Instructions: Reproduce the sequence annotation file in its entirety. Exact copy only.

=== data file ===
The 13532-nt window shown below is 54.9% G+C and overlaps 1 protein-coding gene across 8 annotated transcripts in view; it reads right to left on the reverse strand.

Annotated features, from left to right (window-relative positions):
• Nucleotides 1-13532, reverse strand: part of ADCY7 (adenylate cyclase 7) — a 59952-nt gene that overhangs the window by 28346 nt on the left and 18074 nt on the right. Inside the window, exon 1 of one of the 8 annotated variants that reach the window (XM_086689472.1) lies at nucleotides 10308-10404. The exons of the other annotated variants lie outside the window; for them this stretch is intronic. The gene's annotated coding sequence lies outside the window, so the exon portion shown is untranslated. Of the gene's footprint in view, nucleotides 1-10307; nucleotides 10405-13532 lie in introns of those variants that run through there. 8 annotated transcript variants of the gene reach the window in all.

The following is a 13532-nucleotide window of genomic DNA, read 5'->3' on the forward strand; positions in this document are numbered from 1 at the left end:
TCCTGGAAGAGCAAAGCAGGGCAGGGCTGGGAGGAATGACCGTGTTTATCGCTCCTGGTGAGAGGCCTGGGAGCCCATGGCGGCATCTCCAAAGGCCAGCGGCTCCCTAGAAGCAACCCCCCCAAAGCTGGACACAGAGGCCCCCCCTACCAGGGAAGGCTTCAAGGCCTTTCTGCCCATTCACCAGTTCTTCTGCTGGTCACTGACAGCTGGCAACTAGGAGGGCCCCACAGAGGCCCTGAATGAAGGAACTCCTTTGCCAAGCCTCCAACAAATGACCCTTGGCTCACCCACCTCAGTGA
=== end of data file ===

The 13532-nt window shown below is 54.9% G+C and overlaps 1 protein-coding gene across 8 annotated transcripts in view; it reads right to left on the reverse strand.

Annotated features, from left to right (window-relative positions):
• Nucleotides 1-13532, reverse strand: part of ADCY7 (adenylate cyclase 7) — a 59952-nt gene that overhangs the window by 28346 nt on the left and 18074 nt on the right. Inside the window, exon 1 of one of the 8 annotated variants that reach the window (XM_086689472.1) lies at nucleotides 10308-10404. The exons of the other annotated variants lie outside the window; for them this stretch is intronic. The gene's annotated coding sequence lies outside the window, so the exon portion shown is untranslated. Of the gene's footprint in view, nucleotides 1-10307; nucleotides 10405-13532 lie in introns of those variants that run through there. 8 annotated transcript variants of the gene reach the window in all.

The following is a 13532-nucleotide window of genomic DNA, read 5'->3' on the forward strand; positions in this document are numbered from 1 at the left end:
TCCTGGAAGAGCAAAGCAGGGCAGGGCTGGGAGGAATGACCGTGTTTATCGCTCCTGGTGAGAGGCCTGGGAGCCCATGGCGGCATCTCCAAAGGCCAGCGGCTCCCTAGAAGCAACCCCCCCAAAGCTGGACACAGAGGCCCCCCCTACCAGGGAAGGCTTCAAGGCCTTTCTGCCCATTCACCAGTTCTTCTGCTGGTCACTGACAGCTGGCAACTAGGAGGGCCCCACAGAGGCCCTGAATGAAGGAACTCCTTTGCCAAGCCTCCAACAAATGACCCTTGGCTCACCCACCTCAGTGA